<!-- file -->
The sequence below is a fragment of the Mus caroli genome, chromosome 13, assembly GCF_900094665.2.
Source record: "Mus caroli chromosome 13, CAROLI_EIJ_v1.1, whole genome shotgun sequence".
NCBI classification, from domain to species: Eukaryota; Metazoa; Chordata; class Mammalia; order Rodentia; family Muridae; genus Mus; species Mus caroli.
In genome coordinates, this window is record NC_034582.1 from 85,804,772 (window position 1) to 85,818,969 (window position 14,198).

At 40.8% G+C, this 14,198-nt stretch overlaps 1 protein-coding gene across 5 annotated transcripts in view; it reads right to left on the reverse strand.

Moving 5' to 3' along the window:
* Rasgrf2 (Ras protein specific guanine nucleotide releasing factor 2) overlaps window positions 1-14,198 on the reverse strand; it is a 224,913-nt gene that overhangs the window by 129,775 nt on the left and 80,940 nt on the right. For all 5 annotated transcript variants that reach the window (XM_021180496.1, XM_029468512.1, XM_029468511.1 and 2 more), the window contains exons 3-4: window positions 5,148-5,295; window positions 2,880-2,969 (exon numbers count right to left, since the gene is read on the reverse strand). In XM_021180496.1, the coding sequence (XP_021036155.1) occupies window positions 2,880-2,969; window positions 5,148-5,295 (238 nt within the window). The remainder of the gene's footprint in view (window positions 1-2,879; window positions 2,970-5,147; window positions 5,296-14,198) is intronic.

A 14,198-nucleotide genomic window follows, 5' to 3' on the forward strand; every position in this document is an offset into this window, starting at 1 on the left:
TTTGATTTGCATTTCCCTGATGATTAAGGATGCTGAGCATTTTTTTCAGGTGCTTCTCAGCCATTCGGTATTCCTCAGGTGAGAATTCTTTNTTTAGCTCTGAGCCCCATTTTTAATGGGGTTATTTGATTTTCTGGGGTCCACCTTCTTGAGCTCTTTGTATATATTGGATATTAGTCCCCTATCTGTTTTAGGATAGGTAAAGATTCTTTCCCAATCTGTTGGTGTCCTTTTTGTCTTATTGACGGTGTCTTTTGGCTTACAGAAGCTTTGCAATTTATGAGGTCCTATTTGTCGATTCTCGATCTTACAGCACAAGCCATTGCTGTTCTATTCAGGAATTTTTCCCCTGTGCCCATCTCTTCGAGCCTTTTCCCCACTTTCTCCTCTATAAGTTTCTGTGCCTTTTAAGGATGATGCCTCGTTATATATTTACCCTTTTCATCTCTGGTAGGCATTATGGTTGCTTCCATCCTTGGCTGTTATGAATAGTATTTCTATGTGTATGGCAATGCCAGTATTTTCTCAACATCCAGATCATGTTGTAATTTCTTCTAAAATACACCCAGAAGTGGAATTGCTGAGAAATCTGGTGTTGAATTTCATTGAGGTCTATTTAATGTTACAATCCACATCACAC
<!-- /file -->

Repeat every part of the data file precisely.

The sequence below is a fragment of the Mus caroli genome, chromosome 13, assembly GCF_900094665.2.
Source record: "Mus caroli chromosome 13, CAROLI_EIJ_v1.1, whole genome shotgun sequence".
NCBI classification, from domain to species: Eukaryota; Metazoa; Chordata; class Mammalia; order Rodentia; family Muridae; genus Mus; species Mus caroli.
In genome coordinates, this window is record NC_034582.1 from 85,804,772 (window position 1) to 85,818,969 (window position 14,198).

At 40.8% G+C, this 14,198-nt stretch overlaps 1 protein-coding gene across 5 annotated transcripts in view; it reads right to left on the reverse strand.

Moving 5' to 3' along the window:
* Rasgrf2 (Ras protein specific guanine nucleotide releasing factor 2) overlaps window positions 1-14,198 on the reverse strand; it is a 224,913-nt gene that overhangs the window by 129,775 nt on the left and 80,940 nt on the right. For all 5 annotated transcript variants that reach the window (XM_021180496.1, XM_029468512.1, XM_029468511.1 and 2 more), the window contains exons 3-4: window positions 5,148-5,295; window positions 2,880-2,969 (exon numbers count right to left, since the gene is read on the reverse strand). In XM_021180496.1, the coding sequence (XP_021036155.1) occupies window positions 2,880-2,969; window positions 5,148-5,295 (238 nt within the window). The remainder of the gene's footprint in view (window positions 1-2,879; window positions 2,970-5,147; window positions 5,296-14,198) is intronic.

A 14,198-nucleotide genomic window follows, 5' to 3' on the forward strand; every position in this document is an offset into this window, starting at 1 on the left:
TTTGATTTGCATTTCCCTGATGATTAAGGATGCTGAGCATTTTTTTCAGGTGCTTCTCAGCCATTCGGTATTCCTCAGGTGAGAATTCTTTNTTTAGCTCTGAGCCCCATTTTTAATGGGGTTATTTGATTTTCTGGGGTCCACCTTCTTGAGCTCTTTGTATATATTGGATATTAGTCCCCTATCTGTTTTAGGATAGGTAAAGATTCTTTCCCAATCTGTTGGTGTCCTTTTTGTCTTATTGACGGTGTCTTTTGGCTTACAGAAGCTTTGCAATTTATGAGGTCCTATTTGTCGATTCTCGATCTTACAGCACAAGCCATTGCTGTTCTATTCAGGAATTTTTCCCCTGTGCCCATCTCTTCGAGCCTTTTCCCCACTTTCTCCTCTATAAGTTTCTGTGCCTTTTAAGGATGATGCCTCGTTATATATTTACCCTTTTCATCTCTGGTAGGCATTATGGTTGCTTCCATCCTTGGCTGTTATGAATAGTATTTCTATGTGTATGGCAATGCCAGTATTTTCTCAACATCCAGATCATGTTGTAATTTCTTCTAAAATACACCCAGAAGTGGAATTGCTGAGAAATCTGGTGTTGAATTTCATTGAGGTCTATTTAATGTTACAATCCACATCACAC